Moving the needle: San Francisco to unveil Hiroshi Sugimoto’s towering sundial monument

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The San Francisco Bay will soon be home to a monumental site-specific sculpture by the artist Hiroshi Sugimoto. Point of Infinity, a nearly 70ft-high stainless steel needle that also acts as a sundial, will sit atop Yerba Buena Hilltop Park on Yerba Buena Island. The work’s sky-scraping dimensions required clearance from the Federal Aviation Administration and will be visible from multiple sightlines in the city, particularly the iconic Bay Bridge.

The $2m public art commission is part of a $50m park development on Treasure Island and Yerba Buena Island, announced in June 2017. Overseen by the San Francisco Arts Commission on behalf of the Treasure Island Development Authority, the high-profile project drew more than 500 proposals that were whittled down to three finalists: Sugimoto, Andy Goldsworthy and Chakaia Booker.

Nearly five years after Sugimoto’s appointment, little about the project has been revealed—until now. As the San Francisco public art commissioner, Jill Manton, tells The Art Newspaper, “It’s taken a number of years. I’ve gotten used to saying it’s on ‘city time’—there was a long pause between the idea and the reality because it was a complicated project.”

Sugimoto himself has only just approved the final fabrication of the sculpture. The piece underwent “a dry fit” on 8 December to ensure that all its parts could be assembled correctly. The work will be shipped in February, and the journey to San Francisco’s port will take around two months. The opening is currently planned for May.

Point of Infinity is not an arbitrary title—the work is based on the mathematical formula for infinity. According to the artist’s project proposal, the starting point was “not to ‘make’ a sculptural shape but to ask myself what should be ‘given’ to this very specific place”. He set out to explore the limits of human memory and invention, conceiving “a hyperbolic curve that would suggest both infinity and eternity: two converging curved lines, getting closer and closer but never meeting”.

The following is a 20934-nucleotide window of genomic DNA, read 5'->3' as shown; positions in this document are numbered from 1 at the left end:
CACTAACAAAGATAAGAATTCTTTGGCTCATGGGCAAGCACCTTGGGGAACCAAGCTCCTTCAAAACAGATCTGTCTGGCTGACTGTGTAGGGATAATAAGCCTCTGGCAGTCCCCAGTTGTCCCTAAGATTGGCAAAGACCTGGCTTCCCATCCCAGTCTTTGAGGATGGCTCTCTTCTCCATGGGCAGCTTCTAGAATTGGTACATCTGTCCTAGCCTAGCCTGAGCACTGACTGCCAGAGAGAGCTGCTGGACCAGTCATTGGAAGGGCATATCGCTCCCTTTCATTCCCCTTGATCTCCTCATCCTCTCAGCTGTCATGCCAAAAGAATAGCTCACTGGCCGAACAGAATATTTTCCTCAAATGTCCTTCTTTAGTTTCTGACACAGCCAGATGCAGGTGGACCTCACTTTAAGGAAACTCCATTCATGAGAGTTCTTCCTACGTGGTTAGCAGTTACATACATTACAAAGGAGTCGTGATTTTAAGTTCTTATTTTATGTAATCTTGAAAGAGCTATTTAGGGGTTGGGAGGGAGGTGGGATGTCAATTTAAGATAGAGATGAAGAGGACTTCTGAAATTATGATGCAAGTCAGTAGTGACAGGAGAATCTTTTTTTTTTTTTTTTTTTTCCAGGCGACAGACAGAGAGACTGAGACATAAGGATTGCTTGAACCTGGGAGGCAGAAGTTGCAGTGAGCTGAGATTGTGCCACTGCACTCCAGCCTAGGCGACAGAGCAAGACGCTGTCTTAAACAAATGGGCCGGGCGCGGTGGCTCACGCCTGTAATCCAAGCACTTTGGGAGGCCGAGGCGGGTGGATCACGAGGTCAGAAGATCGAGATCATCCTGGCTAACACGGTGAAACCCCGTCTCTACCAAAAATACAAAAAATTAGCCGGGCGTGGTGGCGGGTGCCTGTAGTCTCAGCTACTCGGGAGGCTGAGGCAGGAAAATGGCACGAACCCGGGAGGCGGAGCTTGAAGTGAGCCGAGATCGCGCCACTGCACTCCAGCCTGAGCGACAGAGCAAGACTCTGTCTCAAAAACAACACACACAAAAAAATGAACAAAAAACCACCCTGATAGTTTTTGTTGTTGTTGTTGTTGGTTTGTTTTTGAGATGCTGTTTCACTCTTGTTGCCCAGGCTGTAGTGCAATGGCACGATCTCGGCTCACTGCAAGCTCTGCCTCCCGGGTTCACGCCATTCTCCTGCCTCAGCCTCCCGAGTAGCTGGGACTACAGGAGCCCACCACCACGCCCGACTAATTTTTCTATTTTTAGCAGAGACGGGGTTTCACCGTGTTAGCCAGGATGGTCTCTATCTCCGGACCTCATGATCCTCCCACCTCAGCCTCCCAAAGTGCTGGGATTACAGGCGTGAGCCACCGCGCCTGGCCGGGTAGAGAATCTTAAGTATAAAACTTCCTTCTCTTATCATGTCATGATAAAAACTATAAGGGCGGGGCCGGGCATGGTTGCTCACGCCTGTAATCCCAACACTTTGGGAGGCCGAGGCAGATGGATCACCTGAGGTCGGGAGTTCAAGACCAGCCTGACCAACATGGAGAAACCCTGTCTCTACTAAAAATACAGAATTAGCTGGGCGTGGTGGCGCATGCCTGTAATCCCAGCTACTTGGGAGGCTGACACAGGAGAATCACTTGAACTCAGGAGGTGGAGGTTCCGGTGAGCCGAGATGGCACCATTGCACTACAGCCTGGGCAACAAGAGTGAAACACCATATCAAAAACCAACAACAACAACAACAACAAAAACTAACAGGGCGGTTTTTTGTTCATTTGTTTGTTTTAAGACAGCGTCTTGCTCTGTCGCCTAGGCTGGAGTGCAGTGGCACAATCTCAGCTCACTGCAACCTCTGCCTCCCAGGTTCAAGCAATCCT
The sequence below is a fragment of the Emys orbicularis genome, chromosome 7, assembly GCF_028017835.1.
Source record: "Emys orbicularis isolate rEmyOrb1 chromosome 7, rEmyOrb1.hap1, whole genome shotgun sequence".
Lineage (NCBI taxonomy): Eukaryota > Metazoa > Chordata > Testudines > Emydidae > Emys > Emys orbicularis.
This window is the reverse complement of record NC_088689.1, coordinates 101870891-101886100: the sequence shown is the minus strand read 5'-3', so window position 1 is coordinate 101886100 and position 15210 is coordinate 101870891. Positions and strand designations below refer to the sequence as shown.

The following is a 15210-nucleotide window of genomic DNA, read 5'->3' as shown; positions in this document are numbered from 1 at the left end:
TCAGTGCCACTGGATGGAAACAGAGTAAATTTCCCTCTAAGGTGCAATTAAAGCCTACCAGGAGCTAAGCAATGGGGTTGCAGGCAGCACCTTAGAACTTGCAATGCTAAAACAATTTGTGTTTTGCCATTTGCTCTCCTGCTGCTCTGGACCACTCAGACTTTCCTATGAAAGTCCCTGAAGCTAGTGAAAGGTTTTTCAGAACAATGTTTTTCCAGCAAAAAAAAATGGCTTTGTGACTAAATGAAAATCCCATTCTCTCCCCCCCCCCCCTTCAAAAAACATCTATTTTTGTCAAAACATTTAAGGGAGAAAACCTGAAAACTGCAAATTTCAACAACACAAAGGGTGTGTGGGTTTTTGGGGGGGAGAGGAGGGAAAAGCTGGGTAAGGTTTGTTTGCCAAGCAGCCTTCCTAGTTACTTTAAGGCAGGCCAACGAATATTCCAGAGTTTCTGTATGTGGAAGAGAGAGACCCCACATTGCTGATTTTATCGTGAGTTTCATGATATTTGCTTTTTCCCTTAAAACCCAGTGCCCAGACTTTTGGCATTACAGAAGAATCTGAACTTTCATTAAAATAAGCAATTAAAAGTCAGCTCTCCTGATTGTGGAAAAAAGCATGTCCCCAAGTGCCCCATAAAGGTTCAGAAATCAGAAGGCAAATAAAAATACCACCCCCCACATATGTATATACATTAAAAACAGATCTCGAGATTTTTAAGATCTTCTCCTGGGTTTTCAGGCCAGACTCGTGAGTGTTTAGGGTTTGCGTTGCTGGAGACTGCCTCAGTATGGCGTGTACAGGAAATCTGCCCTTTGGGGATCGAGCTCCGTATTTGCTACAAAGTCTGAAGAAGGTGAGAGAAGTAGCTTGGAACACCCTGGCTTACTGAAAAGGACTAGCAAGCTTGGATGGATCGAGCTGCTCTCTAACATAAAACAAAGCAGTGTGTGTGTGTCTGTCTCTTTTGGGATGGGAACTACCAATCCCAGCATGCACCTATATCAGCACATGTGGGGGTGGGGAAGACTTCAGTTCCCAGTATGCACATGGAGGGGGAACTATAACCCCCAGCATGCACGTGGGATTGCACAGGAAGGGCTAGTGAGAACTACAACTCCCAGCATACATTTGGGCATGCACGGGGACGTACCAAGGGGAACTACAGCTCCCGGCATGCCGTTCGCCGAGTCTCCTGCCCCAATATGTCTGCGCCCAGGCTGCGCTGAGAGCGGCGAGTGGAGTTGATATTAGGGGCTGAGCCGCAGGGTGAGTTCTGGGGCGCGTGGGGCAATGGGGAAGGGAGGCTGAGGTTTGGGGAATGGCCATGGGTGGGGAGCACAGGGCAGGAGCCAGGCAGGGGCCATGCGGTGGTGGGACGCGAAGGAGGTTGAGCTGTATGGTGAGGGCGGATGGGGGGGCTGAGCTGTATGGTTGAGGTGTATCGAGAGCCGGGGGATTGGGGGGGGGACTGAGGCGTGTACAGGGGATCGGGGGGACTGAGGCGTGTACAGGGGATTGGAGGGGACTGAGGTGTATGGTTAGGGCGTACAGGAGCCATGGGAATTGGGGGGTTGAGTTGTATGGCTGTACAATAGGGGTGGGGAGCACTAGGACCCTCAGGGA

“In the material world, it is physically impossible to make a point that reaches all the way to infinity,” writes Sugimoto. “What I can do, however, is suggest infinity by making an approximate point that can exist in the material world, as a mathematically modeled structure with a 1 1/8-inch-wide tip.”

The sundial-monument also evokes the Tower of the Sun, the centrepiece of the 1939 World’s Fair in San Francisco, for which Treasure Island was originally constructed. A large stone will be etched with the position of the sun’s shadow on the vernal and autumnal equinoxes at noon. “The creation of the pyramids is shrouded in mystery. By contrast, this tower will act as a symbol expressing humanity’s yearning for the infinite even 50 centuries in the future,” the artist writes.

The commission came about somewhat circuitously, Manton explains. She had approached Sugimoto’s San Francisco dealer, Fraenkel Gallery, to ask if the artist would be interested in creating a public work for San Francisco International Airport, and then casually mentioned the Treasure Island opportunity. “Once he heard about it, he was dead set on applying,” Manton says. “I have to say that Sugimoto’s [proposed] work really was singularly the most stunning and exquisite.” The project was put to a selection panel (and presented to the public, though they didn’t have a direct vote) which chose Point of Infinity.

A city like San Francisco, known as a haven for both artists and patrons, is often caught between serving community and capital interests. When the development masterplan was first unveiled, Manton caught wind and petitioned the mayor’s office to “make Treasure Island a destination for the arts” that would “benefit the public realm instead of private art on private property”. Through the city’s Percent for Art policy, which levies a 1% fee on private developers to finance public art initiatives, Treasure Island “will generate about $50 million over the 20-year course of the development project”, she explains.

Sugimoto’s project is the first big step in achieving that plan—but it doesn’t end there. The San Francisco Arts Commission has recently engaged five photographers to document the evolution of the island over the next year, launched a youth photography programme, and temporary exhibitions of public sculptures are in the works. The organisation is also gearing up to commission a public artwork for the city’s Waterfront Plaza. All of this is “not only cultural development, but community engagement and urban development”, Manton says, adding: “I feel like this very much fits into how the arts can be utilised for the greater good.”

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